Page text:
Actors, Alfred Hitchcock once famously observed, should be treated like cattle, and while it's admittedly rather chilling to think of Cary Grant and Doris Day being branded, kept in pens and eventually led to slaughter, it's only slightly less gristly than the fate that befell the stars of English auteur Gerry Anderson's productions. When they weren't needed on the set, Anderson kept his actors locked away in closets and crates for hours at a time; he employed no stuntmen, and he expected his actors to perform under extremely hazardous conditions, subjected to fire, falling objects and worse, and if the rigors of Anderson's filming methods left a performer frayed beyond repair, he would just toss them out and replace them without a second thought. Worst of all, if you worked for Anderson, you spent most of your day suspended on wires through hooks imbedded in your body or with somebody's hand buried deep up your butt.
Still, Anderson's stars must not have minded all of this too much; after all, none of them ever complained or even asked to get paid. All of which makes a lot more sense when you know that Anderson made his name creating ass-kickingly fun and completely deranged TV series starring actors who were carved out of wood. Little wooden people who had adventures on land and under the sea and far off in the distant reaches of space, wooden people who drove around in flashy cars and spaceships and submarines that seemed to explode an awful lot, wooden people who looked just human enough to be utterly horrifying, rather like taxidermied human corpses brought back to some pitiful, wobbling semblance of life through some unspeakable, Frankenstein-ian means. Puppetry would not be this peculiar again until Being John Malkovich.
This week, the American Cinematheque gives you a chance to explore Anderson's singular mindscape, as they host a two-day tribute to this talent, screen a diverse collection of episodes from his various TV series and even present discussions with the ol' limey himself. While the tribute unfortunately passes over such early Anderson gems as Torchy the Battery Boy and The Adventures of Twizzle (with titles like those, you just know they were great), by the end, you'll have had your fill of thrilling puppet adventure for the foreseeable future.
The fun kicks off Friday evening with Supercars and Space: 1999!—A Tribute to Gerry Anderson, Part I, starting with an episode of Supercar, a comparatively Earthbound, early '60s Anderson series starring a square-jawed block of oak called Mike Mercury, who battles evil in the titular all-terrain vehicle. Then things get nicely wacky with an episode of the beloved 1962 head trip that was Fireball XL5, featuring Steve Zodiac and his World Space Patrol battling to save Sector 25 from yet another invasion by cheesy-looking aliens. Then we're treated to a good helping of yesterday's tomorrow with Space: 1999, an Anderson sci-fi thriller starring actual flesh-and-blood human types, including Martin Landau in that long twilight zone between Mission Impossible and Crimes and Misdemeanors. While Landau brings a certain zip to the proceedings, Space: 1999 showed all too clearly that Anderson's destiny lay with actors made of wood. (And, just so our legal department can get some sleep tonight, we should probably note that Landau and the rest of the cast of Space: 1999 presumably received more humane treatment than the casts of Anderson's other sci-fi series.)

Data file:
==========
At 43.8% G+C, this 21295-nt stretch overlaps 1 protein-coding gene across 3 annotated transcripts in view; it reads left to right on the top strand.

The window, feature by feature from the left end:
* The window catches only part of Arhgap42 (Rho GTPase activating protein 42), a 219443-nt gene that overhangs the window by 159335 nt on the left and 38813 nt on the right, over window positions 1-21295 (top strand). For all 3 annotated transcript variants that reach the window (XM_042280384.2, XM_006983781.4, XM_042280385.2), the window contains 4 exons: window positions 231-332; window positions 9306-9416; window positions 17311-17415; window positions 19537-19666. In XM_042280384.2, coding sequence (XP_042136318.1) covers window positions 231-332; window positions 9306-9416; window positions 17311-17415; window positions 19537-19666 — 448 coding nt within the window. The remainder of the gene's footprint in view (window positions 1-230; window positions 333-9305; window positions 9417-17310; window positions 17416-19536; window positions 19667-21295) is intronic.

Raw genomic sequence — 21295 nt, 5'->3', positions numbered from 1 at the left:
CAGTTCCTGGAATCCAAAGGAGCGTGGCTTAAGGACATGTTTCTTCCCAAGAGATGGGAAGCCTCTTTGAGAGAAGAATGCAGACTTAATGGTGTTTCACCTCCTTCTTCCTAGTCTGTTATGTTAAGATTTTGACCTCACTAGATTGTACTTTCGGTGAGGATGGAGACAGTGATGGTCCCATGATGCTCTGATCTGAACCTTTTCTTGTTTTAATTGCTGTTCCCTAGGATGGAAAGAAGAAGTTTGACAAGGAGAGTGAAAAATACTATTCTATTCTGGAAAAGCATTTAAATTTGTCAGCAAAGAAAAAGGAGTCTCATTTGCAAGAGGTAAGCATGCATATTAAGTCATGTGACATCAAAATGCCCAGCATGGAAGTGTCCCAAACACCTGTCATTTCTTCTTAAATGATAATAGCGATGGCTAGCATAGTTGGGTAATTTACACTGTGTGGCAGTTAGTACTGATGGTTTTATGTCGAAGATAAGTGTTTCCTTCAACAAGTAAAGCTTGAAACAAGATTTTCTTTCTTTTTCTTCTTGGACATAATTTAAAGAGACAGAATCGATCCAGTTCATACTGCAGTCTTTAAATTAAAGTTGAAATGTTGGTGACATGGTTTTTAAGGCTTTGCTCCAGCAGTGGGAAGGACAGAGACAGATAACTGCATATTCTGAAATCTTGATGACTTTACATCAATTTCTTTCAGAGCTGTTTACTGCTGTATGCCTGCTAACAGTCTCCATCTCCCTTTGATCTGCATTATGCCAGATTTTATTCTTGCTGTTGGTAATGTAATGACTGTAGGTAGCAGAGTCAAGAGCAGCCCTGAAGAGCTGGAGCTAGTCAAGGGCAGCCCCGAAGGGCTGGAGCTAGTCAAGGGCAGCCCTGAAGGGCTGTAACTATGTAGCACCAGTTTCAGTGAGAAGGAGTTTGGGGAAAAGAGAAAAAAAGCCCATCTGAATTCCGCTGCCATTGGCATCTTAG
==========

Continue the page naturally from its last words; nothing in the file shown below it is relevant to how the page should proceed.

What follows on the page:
You should probably just bring a pillow and spend the night on the sidewalk outside the theater because the next day, the show continues with Thunderbirds Are Go!—A Tribute to Gerry Anderson, Part II. First off, Troy Tempest and the members of WASP (World Aquanaut Security Patrol) take to the seas in a supersubmarine in an episode of Stingray, followed by an installment of a show that has maybe the best title ever, Captain Scarlet and the Mysterons, in which the good cap'n and his color-coded cohorts (including Captains Ochre and Magenta) go up against the dreaded Mysterons, alien fiends bent on taking over the world by replacing our puppet population with puppet clones! And last by certainly not least (hell, no, it ain't least), you have a full 52 minutes of Anderson's most famous show, Thunderbirds. Jeffy Tracy (a block of wood), Lady Penelope (a garishly made-up block of wood) and the rest of the International Rescue gang (a small forest) respond to one apocalyptic calamity after another by hopping in their souped-up little toy cars and rockets and going all Pinocchio on evil's ass. Anderson will take part in a discussion following both shows, so be sure to raise a hand and thank him for all those hours of tweaked puppetry goodness.
Supercars and Space: 1999!–A Tribute to Gerry Anderson, Part I and Thunderbirds Are Go!–A Tribute to Gerry Anderson, Part II are presented at the Egyptian Theatre, 6712 Hollywood Blvd., Hollywood, (323) 466-FILM. Supercars and Space: 1999!, Fri., 7 p.m.; Thunderbirds Are Go!, Sat., 4 p.m. $8 each.